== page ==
We unequivocally support your participation on behalf of the Green Party in the leaders' debates planned by the BBC, ITV, C4 and Sky. But we would also like to propose that the Green Party and TUSC make a joint approach to the broadcasting authorities for an additional televised debate of a different type.
This would be for parties that reach the PEB candidates threshold but are not contenders to form a majority government - a 'Championship debate', to use a football analogy, rather than a Premier League contest, without Cameron and Miliband. Such a format would meet the criteria that you rightly set out in your recent letter to ITV that general election debates should not simply be "to hear the prime minister and the leader of the opposition debate, but to hear the views of a broader range of party leaders, representing the range of parties standing large numbers of candidates across the country".
We would be very pleased to meet with you to discuss this proposal - or any other suggestions you may have for how we could work together to challenge the media's pro-establishment bias.
We look forward to your reply.
TUSC national chair
2. Letter to The Guardian, 9th January 2015
I am writing to add the support of the Trade Unionist and Socialist Coalition (TUSC) to Natalie Bennett's campaign for fair media coverage in the May elections ('Cameron's Green protest may black out TV election debates', 9 January 2015).
TUSC, co-founded by the late Bob Crow, is aiming to stand widely in 2015 with 100 candidates for the general election and around 1,000 in local authority seats, giving us the sixth biggest presence on the ballot paper.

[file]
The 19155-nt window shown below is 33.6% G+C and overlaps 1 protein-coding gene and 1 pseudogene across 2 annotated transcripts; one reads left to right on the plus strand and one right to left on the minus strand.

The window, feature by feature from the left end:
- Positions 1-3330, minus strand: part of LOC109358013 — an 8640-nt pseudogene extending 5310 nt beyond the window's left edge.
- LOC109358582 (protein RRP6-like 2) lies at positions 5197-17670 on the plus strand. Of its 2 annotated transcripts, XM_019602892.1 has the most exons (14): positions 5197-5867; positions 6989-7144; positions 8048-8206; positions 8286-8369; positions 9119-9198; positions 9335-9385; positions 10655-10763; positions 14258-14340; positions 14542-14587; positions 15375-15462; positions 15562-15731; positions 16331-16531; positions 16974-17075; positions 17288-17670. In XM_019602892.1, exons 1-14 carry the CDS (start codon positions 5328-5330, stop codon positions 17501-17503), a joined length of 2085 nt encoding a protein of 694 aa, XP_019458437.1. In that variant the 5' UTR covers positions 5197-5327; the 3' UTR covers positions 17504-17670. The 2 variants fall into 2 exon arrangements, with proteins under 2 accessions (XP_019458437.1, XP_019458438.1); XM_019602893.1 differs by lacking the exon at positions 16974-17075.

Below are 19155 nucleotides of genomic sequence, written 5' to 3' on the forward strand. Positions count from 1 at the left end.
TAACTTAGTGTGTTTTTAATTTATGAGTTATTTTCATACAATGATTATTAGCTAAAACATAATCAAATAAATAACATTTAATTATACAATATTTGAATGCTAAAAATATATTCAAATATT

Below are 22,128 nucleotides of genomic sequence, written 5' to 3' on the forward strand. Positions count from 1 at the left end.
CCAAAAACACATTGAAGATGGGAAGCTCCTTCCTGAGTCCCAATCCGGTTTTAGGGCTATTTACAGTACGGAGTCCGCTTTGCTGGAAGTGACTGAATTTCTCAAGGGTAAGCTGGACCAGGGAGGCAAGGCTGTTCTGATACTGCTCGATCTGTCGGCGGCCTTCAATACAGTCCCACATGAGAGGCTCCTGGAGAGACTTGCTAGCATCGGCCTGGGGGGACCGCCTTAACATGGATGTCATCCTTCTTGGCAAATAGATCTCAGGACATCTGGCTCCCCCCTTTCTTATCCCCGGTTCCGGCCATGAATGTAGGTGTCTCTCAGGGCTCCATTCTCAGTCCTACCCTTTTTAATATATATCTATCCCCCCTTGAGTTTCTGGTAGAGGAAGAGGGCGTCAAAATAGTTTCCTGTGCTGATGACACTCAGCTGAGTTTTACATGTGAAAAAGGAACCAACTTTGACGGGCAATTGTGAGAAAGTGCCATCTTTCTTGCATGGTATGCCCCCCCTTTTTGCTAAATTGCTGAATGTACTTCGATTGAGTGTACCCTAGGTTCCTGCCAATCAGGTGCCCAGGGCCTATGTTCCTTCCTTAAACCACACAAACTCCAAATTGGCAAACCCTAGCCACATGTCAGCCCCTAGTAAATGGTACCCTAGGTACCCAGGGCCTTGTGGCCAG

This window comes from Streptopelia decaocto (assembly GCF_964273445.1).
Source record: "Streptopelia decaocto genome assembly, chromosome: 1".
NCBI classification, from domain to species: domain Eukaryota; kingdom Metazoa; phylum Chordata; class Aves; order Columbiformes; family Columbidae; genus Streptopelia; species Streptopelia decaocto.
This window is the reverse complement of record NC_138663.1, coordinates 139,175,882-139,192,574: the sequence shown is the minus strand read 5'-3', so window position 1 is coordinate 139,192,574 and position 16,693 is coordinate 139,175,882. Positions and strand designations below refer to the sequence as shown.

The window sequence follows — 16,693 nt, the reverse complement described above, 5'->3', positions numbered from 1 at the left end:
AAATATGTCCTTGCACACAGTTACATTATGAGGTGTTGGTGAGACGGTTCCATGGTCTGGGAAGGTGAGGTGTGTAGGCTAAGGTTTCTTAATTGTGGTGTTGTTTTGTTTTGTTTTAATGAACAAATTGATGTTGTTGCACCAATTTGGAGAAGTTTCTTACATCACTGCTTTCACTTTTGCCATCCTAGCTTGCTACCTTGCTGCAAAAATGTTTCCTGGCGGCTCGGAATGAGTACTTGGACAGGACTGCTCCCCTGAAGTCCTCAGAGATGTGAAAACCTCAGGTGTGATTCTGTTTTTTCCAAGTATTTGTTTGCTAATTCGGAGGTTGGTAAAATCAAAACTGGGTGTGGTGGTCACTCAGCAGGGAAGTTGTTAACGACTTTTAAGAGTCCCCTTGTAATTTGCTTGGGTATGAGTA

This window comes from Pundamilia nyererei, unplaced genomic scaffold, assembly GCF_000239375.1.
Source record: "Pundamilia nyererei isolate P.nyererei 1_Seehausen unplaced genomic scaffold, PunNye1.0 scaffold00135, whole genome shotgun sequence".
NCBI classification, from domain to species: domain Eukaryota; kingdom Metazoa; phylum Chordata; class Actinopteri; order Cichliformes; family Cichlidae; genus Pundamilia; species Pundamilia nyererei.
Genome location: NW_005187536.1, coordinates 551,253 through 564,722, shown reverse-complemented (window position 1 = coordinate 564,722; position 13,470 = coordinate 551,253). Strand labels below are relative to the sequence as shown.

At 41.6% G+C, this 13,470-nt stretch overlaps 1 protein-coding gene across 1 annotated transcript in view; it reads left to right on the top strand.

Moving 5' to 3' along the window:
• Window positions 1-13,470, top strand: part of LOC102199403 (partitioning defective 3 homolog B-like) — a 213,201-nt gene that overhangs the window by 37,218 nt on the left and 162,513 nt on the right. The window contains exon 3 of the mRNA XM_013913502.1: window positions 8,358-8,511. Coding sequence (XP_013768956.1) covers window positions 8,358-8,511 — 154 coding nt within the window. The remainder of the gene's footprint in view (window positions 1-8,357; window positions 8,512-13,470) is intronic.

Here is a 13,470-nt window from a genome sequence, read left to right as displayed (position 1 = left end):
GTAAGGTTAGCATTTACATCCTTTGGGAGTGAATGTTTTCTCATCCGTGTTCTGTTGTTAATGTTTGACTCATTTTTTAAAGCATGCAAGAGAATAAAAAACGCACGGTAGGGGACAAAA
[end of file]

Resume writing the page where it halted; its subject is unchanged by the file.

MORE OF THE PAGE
We share Natalie's indignation at how the media's political coverage is slanted, exemplified in the promotion of UKIP in the proposed leaders' debates, at the expense of other alternatives.
In unequivocally supporting Natalie's participation on behalf of the Green Party in the leaders' debates, we would also like to propose an additional televised debate, of a different type.
This would be for parties that reached the threshold for a party election broadcast, but are not contenders to form a majority government. A 'Championship debate', to use a football analogy, rather than a Premier League contest - in other words without David Cameron or Ed Miliband.
Such an innovative format would meet the criteria Natalie set out in a recent letter to ITV, that TV debates should not simply be "to hear the Prime Minister and the Leader of the Opposition debate, but to hear the views of a broader range of party leaders, representing the range of parties standing large numbers of candidates across the country".
Perhaps in a spirit of seeking wider debate in the run-up to the election, especially from those holding anti-austerity views, the Guardian might support such a suggestion, or even agree to host a similar debate itself?
National Chair, TUSC